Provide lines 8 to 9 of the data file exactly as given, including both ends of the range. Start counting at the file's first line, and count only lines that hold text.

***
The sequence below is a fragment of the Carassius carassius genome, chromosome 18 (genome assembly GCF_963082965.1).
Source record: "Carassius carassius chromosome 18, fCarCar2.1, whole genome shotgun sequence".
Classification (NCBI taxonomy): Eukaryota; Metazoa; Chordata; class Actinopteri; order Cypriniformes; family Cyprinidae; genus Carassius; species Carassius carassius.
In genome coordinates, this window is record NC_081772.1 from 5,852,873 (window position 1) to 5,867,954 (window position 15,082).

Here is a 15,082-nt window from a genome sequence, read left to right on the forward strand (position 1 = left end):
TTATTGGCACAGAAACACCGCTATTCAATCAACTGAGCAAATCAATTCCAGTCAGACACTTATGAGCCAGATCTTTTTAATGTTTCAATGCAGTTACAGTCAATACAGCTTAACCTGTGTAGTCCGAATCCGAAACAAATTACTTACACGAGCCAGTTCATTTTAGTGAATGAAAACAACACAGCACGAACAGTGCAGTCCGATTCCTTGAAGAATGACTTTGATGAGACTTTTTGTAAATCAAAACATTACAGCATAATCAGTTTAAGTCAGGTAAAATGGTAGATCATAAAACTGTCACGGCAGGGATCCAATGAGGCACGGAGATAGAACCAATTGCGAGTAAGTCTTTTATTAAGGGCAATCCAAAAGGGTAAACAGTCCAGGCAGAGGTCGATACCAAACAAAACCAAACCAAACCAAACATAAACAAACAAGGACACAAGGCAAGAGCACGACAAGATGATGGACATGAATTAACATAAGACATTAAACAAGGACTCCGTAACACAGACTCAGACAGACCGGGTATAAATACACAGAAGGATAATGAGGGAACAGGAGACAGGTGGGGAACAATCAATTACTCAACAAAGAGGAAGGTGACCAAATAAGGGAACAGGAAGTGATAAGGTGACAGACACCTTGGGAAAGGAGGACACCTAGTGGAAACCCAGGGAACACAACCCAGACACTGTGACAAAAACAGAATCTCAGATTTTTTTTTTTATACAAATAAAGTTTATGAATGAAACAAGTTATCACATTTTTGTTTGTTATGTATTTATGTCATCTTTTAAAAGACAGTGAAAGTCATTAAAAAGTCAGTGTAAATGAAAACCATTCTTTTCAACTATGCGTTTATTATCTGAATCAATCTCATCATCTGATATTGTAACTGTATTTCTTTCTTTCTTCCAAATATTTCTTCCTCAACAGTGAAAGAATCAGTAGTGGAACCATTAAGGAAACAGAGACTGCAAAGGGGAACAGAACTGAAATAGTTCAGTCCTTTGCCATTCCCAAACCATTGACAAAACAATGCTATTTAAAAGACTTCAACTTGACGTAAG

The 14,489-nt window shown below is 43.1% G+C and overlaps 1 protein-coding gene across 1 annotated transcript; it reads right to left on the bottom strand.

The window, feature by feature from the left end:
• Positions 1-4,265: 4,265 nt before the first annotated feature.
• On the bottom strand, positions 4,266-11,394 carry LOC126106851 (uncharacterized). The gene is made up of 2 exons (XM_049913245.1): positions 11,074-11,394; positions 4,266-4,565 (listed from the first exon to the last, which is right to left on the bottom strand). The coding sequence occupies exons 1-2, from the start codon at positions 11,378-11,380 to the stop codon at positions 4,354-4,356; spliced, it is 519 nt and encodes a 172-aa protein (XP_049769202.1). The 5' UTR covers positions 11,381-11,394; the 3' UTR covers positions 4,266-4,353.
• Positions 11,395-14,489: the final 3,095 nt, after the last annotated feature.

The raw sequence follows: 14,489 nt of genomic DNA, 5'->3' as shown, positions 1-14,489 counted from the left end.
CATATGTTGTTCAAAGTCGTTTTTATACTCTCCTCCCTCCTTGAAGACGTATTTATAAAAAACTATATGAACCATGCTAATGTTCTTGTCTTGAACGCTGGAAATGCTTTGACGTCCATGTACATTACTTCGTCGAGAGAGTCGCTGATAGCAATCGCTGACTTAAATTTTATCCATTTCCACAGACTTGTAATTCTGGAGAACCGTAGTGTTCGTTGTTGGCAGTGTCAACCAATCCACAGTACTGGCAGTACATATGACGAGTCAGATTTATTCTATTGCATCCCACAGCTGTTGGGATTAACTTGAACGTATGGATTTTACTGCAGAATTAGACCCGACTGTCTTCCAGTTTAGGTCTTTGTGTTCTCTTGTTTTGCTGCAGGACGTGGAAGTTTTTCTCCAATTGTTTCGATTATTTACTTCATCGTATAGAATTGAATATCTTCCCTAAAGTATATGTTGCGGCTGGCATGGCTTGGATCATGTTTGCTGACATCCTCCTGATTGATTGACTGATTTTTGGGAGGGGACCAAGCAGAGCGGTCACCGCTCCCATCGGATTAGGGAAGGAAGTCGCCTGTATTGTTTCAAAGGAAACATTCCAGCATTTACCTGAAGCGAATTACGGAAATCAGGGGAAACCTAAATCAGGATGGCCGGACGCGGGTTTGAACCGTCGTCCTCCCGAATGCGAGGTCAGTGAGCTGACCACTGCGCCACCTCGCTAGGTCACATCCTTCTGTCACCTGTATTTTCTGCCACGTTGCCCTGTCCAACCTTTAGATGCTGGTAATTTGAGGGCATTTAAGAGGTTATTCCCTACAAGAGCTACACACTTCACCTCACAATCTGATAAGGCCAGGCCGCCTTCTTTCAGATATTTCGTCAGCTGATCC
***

The window, feature by feature from the left end:
• Positions 1-4,265: 4,265 nt before the first annotated feature.